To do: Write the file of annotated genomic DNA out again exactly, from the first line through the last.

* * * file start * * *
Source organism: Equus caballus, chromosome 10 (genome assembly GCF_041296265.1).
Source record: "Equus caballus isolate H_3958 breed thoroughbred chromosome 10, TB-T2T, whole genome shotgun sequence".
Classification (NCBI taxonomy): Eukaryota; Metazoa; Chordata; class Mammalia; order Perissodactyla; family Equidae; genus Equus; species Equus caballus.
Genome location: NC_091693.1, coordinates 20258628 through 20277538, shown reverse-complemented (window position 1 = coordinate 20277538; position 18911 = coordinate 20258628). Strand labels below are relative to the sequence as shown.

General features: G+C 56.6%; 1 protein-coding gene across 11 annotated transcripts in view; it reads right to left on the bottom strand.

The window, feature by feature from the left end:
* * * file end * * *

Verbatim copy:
Source organism: Equus caballus, chromosome 10 (genome assembly GCF_041296265.1).
Source record: "Equus caballus isolate H_3958 breed thoroughbred chromosome 10, TB-T2T, whole genome shotgun sequence".
Classification (NCBI taxonomy): Eukaryota; Metazoa; Chordata; class Mammalia; order Perissodactyla; family Equidae; genus Equus; species Equus caballus.
Genome location: NC_091693.1, coordinates 20258628 through 20277538, shown reverse-complemented (window position 1 = coordinate 20277538; position 18911 = coordinate 20258628). Strand labels below are relative to the sequence as shown.

General features: G+C 56.6%; 1 protein-coding gene across 11 annotated transcripts in view; it reads right to left on the bottom strand.

The window, feature by feature from the left end: